|Tethys mixed media drawing on paper 29.5 x 16|
"Tethys" started out its life as a vine charcoal drawing on watercolor paper done as a demonstration for a local art group. My friend Trudy, who is also a synchronized swimmer(!), agreed to pose in her regalia: a hot pink bathing suit, fingerless gloves, sparkly beach ball and an amazing crown-of-a-cap. At the end of the evening, I had a nice drawing, but it certainly didn't do justice to the vibrancy of what the model had offered. As I worked, I became excited about the possibilities of yet-to-be and decided to offer a bit about the progression to the artists who were kind enough to sit through the drawing.
Once back the easel, my first step was to use Opera Pink watercolor to paint in the costume. Templates were cut from tracing paper and the background tiles were then printed onto the paper with foot pressure from a block I had on hand. The designed tiles at the pool's edge were printed with a precut block from my collection. I just love the bits and pieces of charcoal work that are left behind where the block didn't quite make a perfect connection with the paper. To me, these are the happiest of unplanned accidents....almost up there with Christmas morning. I was pleased but then felt the need to use a large wash brush to "smoosh" some edges and make some of the tile-work more subtle. The paper was quite wet at this point so I allowed it to dry overnight.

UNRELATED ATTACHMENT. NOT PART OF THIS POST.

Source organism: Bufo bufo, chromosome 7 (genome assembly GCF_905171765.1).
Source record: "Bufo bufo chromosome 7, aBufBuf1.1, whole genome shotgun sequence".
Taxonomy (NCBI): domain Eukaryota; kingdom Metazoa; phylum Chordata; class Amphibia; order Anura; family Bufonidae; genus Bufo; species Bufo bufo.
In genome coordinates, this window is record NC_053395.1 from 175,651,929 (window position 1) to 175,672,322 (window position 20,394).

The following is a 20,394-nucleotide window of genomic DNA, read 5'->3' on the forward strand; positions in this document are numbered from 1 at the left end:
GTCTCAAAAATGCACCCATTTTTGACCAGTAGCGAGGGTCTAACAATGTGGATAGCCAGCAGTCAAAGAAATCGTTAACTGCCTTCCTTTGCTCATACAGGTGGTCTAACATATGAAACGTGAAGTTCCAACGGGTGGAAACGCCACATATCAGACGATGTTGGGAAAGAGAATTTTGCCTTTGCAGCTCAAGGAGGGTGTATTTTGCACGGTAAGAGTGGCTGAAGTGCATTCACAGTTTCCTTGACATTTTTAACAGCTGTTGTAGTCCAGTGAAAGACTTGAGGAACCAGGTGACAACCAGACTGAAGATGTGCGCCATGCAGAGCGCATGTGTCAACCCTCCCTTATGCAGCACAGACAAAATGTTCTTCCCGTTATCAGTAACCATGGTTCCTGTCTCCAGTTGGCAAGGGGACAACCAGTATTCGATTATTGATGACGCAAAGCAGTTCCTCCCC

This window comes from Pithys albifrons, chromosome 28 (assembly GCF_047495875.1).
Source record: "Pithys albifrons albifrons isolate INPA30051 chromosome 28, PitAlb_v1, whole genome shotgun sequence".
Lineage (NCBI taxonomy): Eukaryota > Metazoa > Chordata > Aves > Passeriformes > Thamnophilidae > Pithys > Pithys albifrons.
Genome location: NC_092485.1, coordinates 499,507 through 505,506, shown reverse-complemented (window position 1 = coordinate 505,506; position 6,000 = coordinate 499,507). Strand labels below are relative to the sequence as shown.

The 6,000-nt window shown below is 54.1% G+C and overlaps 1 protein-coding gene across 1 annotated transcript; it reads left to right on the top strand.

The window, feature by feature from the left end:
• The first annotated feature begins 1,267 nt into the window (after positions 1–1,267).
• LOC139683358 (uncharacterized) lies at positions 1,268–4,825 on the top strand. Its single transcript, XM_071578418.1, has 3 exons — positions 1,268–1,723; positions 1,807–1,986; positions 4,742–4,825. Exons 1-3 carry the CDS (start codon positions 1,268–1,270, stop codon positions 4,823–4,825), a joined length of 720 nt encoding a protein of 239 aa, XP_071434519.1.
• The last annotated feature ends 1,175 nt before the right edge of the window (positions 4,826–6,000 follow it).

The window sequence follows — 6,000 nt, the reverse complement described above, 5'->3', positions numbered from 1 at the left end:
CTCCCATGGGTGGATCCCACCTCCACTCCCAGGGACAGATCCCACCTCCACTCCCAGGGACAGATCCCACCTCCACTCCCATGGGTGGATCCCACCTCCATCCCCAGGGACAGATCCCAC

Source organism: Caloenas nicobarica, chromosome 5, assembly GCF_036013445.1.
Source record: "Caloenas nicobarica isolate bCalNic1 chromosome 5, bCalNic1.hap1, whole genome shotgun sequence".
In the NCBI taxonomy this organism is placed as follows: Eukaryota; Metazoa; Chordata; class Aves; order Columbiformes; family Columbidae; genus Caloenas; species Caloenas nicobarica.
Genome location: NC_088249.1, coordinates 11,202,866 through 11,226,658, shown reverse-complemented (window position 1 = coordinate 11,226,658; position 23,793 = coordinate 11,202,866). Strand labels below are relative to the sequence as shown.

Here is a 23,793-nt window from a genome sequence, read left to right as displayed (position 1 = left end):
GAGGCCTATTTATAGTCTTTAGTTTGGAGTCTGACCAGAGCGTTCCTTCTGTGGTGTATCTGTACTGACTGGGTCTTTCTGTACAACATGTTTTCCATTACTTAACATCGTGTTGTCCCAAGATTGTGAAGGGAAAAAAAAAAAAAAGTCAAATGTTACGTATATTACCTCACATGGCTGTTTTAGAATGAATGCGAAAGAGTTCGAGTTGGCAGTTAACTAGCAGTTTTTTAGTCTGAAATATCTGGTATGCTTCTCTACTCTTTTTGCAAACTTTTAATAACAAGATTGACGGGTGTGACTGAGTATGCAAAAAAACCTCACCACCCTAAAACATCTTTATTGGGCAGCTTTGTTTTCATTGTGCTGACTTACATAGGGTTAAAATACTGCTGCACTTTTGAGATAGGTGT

My excitement about applying the gold leaf just couldn't wait! I don't get too nit-picky here with the small shapes, as I sometimes appreciate the imperfect ones a bit more. Here is where I encountered a big surprise! The printed tiles were still tacky and latched onto the leaf behind the cap in a rectangular shape....I had originally planned only on some small pieces within the cap area. There was no fighting it.........it would not come off. And so the shape behind the cap came to be....an accident but not unappreciated.
In order to subordinate the facial features, some watercolor washes were added....blue. Blue was added to the leg area which remained as a two-dimensional flat uni-shape. I simply loved it that way. Chinese white was brushed onto the skin areas. Some of the charcoal work had to be refreshed at this point. I resisted the urge to correct mome of the shapes that had become quite imperfect, as I was afraid of destroying the overall feel, which I so enjoyed. My husband says it is a bit Klimt-ish. I agree.
This work definitely took me on a side-trip and provided more unexpected joy than what I ever imagined. Thank you, Trudy!